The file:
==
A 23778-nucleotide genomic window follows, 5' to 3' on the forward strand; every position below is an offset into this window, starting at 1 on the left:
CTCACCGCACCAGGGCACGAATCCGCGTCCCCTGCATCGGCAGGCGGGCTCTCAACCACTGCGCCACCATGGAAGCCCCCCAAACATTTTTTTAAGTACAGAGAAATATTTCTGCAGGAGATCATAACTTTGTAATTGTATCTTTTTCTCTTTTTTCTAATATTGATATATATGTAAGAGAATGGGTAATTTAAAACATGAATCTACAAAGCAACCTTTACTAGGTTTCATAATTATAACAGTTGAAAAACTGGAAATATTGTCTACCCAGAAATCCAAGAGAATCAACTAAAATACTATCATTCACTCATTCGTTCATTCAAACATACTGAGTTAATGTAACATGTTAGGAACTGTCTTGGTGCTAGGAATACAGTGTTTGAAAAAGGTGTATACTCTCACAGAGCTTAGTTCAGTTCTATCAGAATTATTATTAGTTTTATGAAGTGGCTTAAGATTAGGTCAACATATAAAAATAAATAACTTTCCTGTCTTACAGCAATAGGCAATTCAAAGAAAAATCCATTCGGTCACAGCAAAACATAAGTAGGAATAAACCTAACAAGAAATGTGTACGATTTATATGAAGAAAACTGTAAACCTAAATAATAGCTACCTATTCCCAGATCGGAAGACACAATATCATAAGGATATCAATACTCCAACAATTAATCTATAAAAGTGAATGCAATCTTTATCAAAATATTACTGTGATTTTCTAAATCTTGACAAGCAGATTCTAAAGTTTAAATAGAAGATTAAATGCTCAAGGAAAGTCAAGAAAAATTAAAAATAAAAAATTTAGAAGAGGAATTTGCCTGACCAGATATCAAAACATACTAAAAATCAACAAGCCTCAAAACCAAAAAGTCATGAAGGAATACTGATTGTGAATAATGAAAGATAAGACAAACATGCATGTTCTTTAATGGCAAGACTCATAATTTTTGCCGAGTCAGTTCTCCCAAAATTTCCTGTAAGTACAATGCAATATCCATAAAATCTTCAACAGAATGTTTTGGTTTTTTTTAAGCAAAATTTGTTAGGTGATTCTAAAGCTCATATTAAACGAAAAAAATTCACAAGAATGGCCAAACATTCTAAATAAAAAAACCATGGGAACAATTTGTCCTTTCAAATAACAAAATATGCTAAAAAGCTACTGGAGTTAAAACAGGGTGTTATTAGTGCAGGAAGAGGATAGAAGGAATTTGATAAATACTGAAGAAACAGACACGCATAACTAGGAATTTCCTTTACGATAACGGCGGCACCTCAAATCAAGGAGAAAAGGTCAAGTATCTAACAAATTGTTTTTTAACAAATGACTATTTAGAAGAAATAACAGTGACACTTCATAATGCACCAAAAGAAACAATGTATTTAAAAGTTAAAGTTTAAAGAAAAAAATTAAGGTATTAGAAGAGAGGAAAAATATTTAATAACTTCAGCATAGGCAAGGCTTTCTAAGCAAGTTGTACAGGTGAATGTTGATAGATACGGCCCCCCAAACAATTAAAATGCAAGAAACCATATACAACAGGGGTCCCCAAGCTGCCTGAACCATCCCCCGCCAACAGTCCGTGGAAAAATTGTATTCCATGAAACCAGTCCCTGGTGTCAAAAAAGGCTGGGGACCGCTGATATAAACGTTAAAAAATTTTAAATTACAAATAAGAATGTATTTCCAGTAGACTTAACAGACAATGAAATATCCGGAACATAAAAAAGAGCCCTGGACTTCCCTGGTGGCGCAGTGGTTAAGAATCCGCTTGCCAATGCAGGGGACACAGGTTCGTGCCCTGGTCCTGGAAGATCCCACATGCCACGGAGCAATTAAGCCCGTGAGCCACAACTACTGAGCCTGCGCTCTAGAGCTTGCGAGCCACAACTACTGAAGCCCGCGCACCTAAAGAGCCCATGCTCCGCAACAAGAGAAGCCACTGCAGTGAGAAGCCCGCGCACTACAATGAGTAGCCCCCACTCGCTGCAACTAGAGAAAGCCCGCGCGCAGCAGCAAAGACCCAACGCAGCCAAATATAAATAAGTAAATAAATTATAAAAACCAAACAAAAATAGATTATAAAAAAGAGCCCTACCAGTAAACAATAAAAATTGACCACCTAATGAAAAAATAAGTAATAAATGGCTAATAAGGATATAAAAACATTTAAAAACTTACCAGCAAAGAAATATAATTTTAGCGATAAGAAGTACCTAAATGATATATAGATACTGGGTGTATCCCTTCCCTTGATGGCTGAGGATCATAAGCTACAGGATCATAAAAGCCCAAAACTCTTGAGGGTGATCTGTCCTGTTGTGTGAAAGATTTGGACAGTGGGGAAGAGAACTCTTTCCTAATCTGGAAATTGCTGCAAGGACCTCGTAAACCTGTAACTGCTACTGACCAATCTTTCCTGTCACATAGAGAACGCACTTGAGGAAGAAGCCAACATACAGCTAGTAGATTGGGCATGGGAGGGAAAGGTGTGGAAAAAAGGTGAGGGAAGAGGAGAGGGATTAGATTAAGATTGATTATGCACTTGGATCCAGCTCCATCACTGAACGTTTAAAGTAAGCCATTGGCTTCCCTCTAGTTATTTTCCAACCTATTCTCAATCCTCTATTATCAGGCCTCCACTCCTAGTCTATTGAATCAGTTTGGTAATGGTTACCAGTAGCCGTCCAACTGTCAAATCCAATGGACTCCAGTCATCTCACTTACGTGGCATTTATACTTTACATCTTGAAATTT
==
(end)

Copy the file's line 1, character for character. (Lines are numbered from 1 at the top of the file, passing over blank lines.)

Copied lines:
A 23778-nucleotide genomic window follows, 5' to 3' on the forward strand; every position below is an offset into this window, starting at 1 on the left: